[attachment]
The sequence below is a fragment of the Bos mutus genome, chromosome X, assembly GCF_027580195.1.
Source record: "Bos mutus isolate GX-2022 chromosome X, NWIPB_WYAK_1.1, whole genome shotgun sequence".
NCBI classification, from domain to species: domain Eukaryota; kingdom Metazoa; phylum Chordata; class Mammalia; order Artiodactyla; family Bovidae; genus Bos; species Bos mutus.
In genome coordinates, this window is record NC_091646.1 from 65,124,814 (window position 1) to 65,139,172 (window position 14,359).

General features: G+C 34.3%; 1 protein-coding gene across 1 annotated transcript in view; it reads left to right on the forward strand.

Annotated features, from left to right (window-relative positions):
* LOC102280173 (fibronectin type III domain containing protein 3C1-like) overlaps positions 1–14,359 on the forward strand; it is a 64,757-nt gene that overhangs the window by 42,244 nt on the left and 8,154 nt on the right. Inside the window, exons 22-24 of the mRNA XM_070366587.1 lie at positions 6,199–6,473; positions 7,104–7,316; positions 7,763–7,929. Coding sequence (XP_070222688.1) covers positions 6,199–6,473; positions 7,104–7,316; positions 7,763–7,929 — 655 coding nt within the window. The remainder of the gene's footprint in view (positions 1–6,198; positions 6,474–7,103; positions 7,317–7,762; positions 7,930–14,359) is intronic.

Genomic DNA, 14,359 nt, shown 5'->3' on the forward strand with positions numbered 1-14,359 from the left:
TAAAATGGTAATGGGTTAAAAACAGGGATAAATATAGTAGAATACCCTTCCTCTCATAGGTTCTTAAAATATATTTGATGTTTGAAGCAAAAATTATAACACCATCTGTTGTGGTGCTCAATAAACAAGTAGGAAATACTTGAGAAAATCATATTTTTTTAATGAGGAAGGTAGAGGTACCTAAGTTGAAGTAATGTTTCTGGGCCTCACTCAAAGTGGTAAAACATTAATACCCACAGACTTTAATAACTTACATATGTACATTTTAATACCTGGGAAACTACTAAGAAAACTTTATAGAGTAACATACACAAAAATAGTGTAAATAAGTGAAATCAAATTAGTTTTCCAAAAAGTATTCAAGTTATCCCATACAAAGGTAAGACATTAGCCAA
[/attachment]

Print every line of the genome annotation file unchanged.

The sequence below is a fragment of the Bos mutus genome, chromosome X, assembly GCF_027580195.1.
Source record: "Bos mutus isolate GX-2022 chromosome X, NWIPB_WYAK_1.1, whole genome shotgun sequence".
NCBI classification, from domain to species: domain Eukaryota; kingdom Metazoa; phylum Chordata; class Mammalia; order Artiodactyla; family Bovidae; genus Bos; species Bos mutus.
In genome coordinates, this window is record NC_091646.1 from 65,124,814 (window position 1) to 65,139,172 (window position 14,359).

General features: G+C 34.3%; 1 protein-coding gene across 1 annotated transcript in view; it reads left to right on the forward strand.

Annotated features, from left to right (window-relative positions):
* LOC102280173 (fibronectin type III domain containing protein 3C1-like) overlaps positions 1–14,359 on the forward strand; it is a 64,757-nt gene that overhangs the window by 42,244 nt on the left and 8,154 nt on the right. Inside the window, exons 22-24 of the mRNA XM_070366587.1 lie at positions 6,199–6,473; positions 7,104–7,316; positions 7,763–7,929. Coding sequence (XP_070222688.1) covers positions 6,199–6,473; positions 7,104–7,316; positions 7,763–7,929 — 655 coding nt within the window. The remainder of the gene's footprint in view (positions 1–6,198; positions 6,474–7,103; positions 7,317–7,762; positions 7,930–14,359) is intronic.

Genomic DNA, 14,359 nt, shown 5'->3' on the forward strand with positions numbered 1-14,359 from the left:
TAAAATGGTAATGGGTTAAAAACAGGGATAAATATAGTAGAATACCCTTCCTCTCATAGGTTCTTAAAATATATTTGATGTTTGAAGCAAAAATTATAACACCATCTGTTGTGGTGCTCAATAAACAAGTAGGAAATACTTGAGAAAATCATATTTTTTTAATGAGGAAGGTAGAGGTACCTAAGTTGAAGTAATGTTTCTGGGCCTCACTCAAAGTGGTAAAACATTAATACCCACAGACTTTAATAACTTACATATGTACATTTTAATACCTGGGAAACTACTAAGAAAACTTTATAGAGTAACATACACAAAAATAGTGTAAATAAGTGAAATCAAATTAGTTTTCCAAAAAGTATTCAAGTTATCCCATACAAAGGTAAGACATTAGCCAA